Tea farmers can double their income by joining the East African Tea Trade Association, a voluntary organization that was started in 1956 to facilitate a world-class trading platform for African tea.
Currently farmers sell their produce to different factories which offer different prices per kilo depending on the region. Prices of tea range from Sh20 to Sh50 per kilo and this works to the disadvantage of small scale farmers.
EATTA helps members’ market tea weekly, on Mondays and Tuesdays. There is currently a main grades auction held on Tuesdays and secondary grades auction held on Mondays from 9.00 am. The assortment of quality and with time increased quantities offered have made Mombasa the second largest black tea auction center in the world after Colombo in Sri-Lanka.
“Our principal mandate is to run the weekly Mombasa Tea Auction Centre, currently the largest tea auction center in the world. There are currently 210 EATTA members comprising 85 producers, 81 buyers, 11 brokers, 19 warehouses, 10 packers and four associate members. The Association is self-sustaining and draws its income through annual subscriptions paid by the membership,” said Edward Mudibo, the Managing Director of the company.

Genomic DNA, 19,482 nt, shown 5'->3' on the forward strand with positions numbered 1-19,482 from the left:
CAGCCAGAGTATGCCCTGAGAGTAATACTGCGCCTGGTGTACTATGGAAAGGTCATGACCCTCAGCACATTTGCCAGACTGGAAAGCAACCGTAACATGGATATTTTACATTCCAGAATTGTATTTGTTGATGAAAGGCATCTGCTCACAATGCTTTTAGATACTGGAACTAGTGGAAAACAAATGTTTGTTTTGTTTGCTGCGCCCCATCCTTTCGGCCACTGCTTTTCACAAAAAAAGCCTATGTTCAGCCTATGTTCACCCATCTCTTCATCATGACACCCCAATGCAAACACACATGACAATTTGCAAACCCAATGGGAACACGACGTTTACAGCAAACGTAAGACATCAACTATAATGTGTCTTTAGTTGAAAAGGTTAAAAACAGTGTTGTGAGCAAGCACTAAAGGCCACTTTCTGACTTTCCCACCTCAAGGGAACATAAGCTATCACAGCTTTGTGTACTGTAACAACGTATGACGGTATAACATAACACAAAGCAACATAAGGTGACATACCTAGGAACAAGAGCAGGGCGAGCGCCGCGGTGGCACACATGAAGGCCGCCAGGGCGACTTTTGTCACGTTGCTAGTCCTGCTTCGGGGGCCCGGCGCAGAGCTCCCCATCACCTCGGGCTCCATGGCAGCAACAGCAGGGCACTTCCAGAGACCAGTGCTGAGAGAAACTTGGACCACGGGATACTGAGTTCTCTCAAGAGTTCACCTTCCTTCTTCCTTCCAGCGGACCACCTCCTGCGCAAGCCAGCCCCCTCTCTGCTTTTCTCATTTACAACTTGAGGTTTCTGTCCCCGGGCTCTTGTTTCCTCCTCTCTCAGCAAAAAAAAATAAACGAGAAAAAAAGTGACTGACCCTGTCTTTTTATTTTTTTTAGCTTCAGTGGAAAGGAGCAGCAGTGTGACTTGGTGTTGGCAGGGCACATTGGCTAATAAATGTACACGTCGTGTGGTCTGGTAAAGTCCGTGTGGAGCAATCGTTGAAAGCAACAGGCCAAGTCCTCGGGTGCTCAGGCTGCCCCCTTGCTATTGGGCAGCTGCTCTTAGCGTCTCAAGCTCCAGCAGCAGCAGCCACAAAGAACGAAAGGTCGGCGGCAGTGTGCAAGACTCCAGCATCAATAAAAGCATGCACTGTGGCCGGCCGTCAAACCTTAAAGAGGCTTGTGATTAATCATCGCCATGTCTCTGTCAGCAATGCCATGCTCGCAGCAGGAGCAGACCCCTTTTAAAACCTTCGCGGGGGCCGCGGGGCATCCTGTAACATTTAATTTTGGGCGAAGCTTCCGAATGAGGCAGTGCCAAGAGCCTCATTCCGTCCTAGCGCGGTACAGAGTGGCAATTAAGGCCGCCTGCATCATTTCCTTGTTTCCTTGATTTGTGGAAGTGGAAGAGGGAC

It has members drawn from 10 countries (Kenya, Uganda, Tanzania, Rwanda, Burundi, Democratic Republic of Congo, Ethiopia, Malawi, Madagascar and Mozambique) all actively engaged in growing, buying, broking and warehousing of tea.
To be a member on has to apply. Applicants for membership must be introduced to the company by a member (proposer) and the introduction by the proposer must be seconded by another member of the company (seconder) both of whom must have been active member(s) for a minimum period of three years prior to the application for membership.
Applicants also attach a copy of KRA pin, value added tax registration and the Tea Directorate’s registration certificate before paying an entrance fee of Sh40,000 for producer membership.
EATTA has increased quantities of tea sold by small scale farmers by over 300 per cent in the last 20 years.
Tea earnings in Kenya rose by eight per cent to Sh129bn in 2017 up from Sh120bn the previous year according to data from the Tea Directorate of Kenya.